"Expression error: Unexpected < operator." is not a number.
Floral nectar production and nectary anatomy and ultrastructure of Echinacea purpurea (Asteraceae)
, Davis A.R.
Annals of Botany
, 2006. V. 97. No. 2. P. 177–193
Журнал с антэкологическими публикациями.
Oxford University Press · email@example.com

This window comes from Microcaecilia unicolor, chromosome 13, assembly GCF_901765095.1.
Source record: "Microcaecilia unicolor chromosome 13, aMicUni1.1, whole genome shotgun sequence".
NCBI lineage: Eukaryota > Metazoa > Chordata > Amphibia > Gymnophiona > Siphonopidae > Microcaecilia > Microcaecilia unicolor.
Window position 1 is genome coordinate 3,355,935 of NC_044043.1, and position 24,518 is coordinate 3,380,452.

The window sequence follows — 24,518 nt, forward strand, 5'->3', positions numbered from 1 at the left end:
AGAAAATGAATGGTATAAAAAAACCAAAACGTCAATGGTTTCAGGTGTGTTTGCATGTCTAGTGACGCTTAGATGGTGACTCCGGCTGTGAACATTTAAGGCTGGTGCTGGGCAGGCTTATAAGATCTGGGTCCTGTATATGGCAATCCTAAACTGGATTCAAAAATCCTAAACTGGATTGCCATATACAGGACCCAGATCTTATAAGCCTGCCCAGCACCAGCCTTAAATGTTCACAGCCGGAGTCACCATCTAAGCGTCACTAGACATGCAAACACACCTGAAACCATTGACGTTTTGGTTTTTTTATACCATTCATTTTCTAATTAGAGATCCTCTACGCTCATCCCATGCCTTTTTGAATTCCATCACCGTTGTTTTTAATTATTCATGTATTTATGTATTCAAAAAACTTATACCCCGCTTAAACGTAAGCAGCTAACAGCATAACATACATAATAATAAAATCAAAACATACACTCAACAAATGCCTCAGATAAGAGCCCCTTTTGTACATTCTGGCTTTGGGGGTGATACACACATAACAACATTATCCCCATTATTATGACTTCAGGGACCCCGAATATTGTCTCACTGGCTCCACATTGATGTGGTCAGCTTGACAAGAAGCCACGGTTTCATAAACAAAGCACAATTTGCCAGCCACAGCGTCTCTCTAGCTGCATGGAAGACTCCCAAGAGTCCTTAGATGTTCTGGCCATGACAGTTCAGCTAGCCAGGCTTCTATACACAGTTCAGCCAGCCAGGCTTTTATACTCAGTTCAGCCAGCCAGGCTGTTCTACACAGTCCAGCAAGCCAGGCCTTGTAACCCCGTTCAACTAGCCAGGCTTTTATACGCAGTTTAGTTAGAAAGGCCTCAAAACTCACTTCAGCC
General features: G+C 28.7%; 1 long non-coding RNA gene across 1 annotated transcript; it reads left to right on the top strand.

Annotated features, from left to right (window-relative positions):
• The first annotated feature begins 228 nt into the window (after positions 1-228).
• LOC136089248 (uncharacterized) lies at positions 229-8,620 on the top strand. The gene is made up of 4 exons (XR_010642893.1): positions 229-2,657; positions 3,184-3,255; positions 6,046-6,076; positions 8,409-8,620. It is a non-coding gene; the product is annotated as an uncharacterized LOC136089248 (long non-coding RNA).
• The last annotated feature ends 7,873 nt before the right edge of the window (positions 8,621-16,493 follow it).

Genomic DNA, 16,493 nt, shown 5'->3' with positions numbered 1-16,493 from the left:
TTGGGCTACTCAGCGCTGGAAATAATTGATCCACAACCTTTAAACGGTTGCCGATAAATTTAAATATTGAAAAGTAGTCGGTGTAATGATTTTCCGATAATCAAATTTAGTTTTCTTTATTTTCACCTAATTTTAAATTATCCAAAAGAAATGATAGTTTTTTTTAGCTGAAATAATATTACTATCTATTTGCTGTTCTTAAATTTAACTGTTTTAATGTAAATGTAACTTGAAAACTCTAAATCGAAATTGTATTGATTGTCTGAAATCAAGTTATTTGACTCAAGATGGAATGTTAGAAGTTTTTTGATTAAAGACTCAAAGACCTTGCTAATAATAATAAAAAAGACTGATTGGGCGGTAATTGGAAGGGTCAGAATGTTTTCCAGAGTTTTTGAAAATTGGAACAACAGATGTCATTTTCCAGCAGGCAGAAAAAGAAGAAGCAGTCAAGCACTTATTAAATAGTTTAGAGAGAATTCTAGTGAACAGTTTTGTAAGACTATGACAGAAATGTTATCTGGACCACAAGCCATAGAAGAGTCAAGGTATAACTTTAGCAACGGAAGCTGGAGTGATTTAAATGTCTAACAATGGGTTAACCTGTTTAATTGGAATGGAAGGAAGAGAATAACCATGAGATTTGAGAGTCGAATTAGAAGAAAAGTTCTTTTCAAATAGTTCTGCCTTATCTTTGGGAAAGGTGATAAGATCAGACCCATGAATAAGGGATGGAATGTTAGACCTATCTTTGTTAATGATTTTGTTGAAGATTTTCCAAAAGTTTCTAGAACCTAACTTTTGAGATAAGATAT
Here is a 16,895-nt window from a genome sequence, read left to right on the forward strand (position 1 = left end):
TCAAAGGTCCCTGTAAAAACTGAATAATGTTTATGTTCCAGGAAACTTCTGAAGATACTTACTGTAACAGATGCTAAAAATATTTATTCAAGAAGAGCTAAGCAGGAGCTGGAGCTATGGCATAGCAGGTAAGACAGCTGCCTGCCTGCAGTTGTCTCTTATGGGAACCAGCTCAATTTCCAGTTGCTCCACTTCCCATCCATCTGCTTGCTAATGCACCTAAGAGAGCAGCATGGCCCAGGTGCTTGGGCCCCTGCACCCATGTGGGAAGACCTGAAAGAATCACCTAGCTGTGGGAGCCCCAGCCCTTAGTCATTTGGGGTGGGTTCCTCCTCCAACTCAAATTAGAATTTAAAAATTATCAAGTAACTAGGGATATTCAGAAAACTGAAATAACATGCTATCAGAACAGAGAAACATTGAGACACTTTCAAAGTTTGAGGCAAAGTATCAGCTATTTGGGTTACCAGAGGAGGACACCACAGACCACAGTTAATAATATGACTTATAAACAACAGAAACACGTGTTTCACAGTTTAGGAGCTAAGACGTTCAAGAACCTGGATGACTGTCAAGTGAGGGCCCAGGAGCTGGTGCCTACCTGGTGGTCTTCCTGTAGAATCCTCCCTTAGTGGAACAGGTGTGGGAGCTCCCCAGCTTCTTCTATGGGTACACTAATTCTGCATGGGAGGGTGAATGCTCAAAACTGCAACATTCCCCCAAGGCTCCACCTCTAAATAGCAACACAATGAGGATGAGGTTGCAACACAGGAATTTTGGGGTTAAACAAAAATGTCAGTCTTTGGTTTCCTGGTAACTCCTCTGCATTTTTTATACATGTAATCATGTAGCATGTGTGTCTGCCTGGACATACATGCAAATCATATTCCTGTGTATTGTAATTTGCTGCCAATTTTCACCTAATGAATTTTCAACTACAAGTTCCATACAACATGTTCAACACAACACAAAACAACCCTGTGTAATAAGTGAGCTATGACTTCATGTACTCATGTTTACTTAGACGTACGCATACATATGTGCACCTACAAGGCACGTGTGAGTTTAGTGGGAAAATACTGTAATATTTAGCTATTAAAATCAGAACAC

Background and Aims. In spite of the impressive species diversity in the Asteraceae and their widespread appeal to many generalist pollinators, floral-nectary ultrastructure in the family has rarely been investigated. To redress this, a study using Echinacea purpurea, a plant of horticultural and nutraceutical value, was undertaken. Nectar secretion of disc florets was compared with floral nectary ultrastructure taking into account nectar's potential impact upon the reproductive success of this outcrossing species. Methods. Micropipette collections of nectar in conjunction with refractometry were used to determine the volume and nectar-sugar quantities of disc florets throughout their phenology, from commencement of its production to cessation of secretion. Light, scanning-electron and transmission-electron microscopy were utilized to examine morphology, anatomy and ultrastructure of nectaries of the disc florets. Key Results. Florets were protandrous with nectar being secreted from anthesis until the third day of the pistillate phase. Nectar production per floret peaked on the first day of stigma receptivity, making the two innermost whorls of open florets most attractive to foraging visitors. Modified stomata were situated along the apical rim of the collar-like nectary, which surrounds the style base and sits on top of the inferior ovary. The floral nectary was supplied by phloem only, and both sieve elements and companion cells were found adjacent to the epidermis; the latter participated in the origin of some of the precursor cells that yielded these specialized cells of phloem. Companion cells possessed wall ingrowths (transfer cells). Lobed nuclei were a key feature of secretory parenchyma cells. Conclusions. The abundance of mitochondria suggests an eccrine mechanism of secretion, although dictyosomal vesicles may contribute to a granulocrine process. Phloem sap evidently is the main contributor of nectar carbohydrates. From the sieve elements and companion cells, an apoplastic route via intercellular spaces and cell walls, leading to the pores of modified stomata, is available. A symplastic pathway, via plasmodesmata connecting sieve elements to companion, parenchyma and epidermal cells, is also feasible. Uncollected nectar was reabsorbed, and the direct innervation of the nectary by sieve tubes potentially serves a second important route for nectar-sugar reclamation. Microchannels in the outer cuticle may facilitate both secretion and reabsorption.